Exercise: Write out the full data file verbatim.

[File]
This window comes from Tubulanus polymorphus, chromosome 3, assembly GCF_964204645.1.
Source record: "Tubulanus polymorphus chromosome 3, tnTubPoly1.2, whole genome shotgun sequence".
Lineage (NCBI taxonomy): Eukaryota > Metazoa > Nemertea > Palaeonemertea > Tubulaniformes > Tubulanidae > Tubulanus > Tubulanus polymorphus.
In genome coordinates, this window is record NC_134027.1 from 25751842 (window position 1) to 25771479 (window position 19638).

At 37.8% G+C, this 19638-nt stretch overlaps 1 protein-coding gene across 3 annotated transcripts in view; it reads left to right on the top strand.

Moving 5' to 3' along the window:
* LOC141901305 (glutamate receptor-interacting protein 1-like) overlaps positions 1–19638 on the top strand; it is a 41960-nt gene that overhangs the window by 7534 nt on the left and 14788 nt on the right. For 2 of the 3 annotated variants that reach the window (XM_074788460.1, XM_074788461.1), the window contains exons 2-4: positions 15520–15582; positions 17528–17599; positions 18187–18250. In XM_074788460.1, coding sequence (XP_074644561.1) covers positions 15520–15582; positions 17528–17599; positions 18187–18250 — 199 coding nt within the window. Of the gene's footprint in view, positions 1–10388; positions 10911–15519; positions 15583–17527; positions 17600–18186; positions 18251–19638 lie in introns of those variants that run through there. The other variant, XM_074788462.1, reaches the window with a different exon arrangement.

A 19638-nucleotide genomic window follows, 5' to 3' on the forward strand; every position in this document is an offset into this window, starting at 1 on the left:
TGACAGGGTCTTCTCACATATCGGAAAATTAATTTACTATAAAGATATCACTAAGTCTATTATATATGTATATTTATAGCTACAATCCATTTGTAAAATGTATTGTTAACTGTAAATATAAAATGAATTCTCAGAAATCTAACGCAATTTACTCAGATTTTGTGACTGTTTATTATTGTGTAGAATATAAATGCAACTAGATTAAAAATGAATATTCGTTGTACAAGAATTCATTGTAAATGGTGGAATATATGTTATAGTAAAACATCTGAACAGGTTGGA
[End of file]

This window comes from Tubulanus polymorphus, chromosome 3, assembly GCF_964204645.1.
Source record: "Tubulanus polymorphus chromosome 3, tnTubPoly1.2, whole genome shotgun sequence".
Lineage (NCBI taxonomy): Eukaryota > Metazoa > Nemertea > Palaeonemertea > Tubulaniformes > Tubulanidae > Tubulanus > Tubulanus polymorphus.
In genome coordinates, this window is record NC_134027.1 from 25751842 (window position 1) to 25771479 (window position 19638).

At 37.8% G+C, this 19638-nt stretch overlaps 1 protein-coding gene across 3 annotated transcripts in view; it reads left to right on the top strand.

Moving 5' to 3' along the window:
* LOC141901305 (glutamate receptor-interacting protein 1-like) overlaps positions 1–19638 on the top strand; it is a 41960-nt gene that overhangs the window by 7534 nt on the left and 14788 nt on the right. For 2 of the 3 annotated variants that reach the window (XM_074788460.1, XM_074788461.1), the window contains exons 2-4: positions 15520–15582; positions 17528–17599; positions 18187–18250. In XM_074788460.1, coding sequence (XP_074644561.1) covers positions 15520–15582; positions 17528–17599; positions 18187–18250 — 199 coding nt within the window. Of the gene's footprint in view, positions 1–10388; positions 10911–15519; positions 15583–17527; positions 17600–18186; positions 18251–19638 lie in introns of those variants that run through there. The other variant, XM_074788462.1, reaches the window with a different exon arrangement.

A 19638-nucleotide genomic window follows, 5' to 3' on the forward strand; every position in this document is an offset into this window, starting at 1 on the left:
TGACAGGGTCTTCTCACATATCGGAAAATTAATTTACTATAAAGATATCACTAAGTCTATTATATATGTATATTTATAGCTACAATCCATTTGTAAAATGTATTGTTAACTGTAAATATAAAATGAATTCTCAGAAATCTAACGCAATTTACTCAGATTTTGTGACTGTTTATTATTGTGTAGAATATAAATGCAACTAGATTAAAAATGAATATTCGTTGTACAAGAATTCATTGTAAATGGTGGAATATATGTTATAGTAAAACATCTGAACAGGTTGGA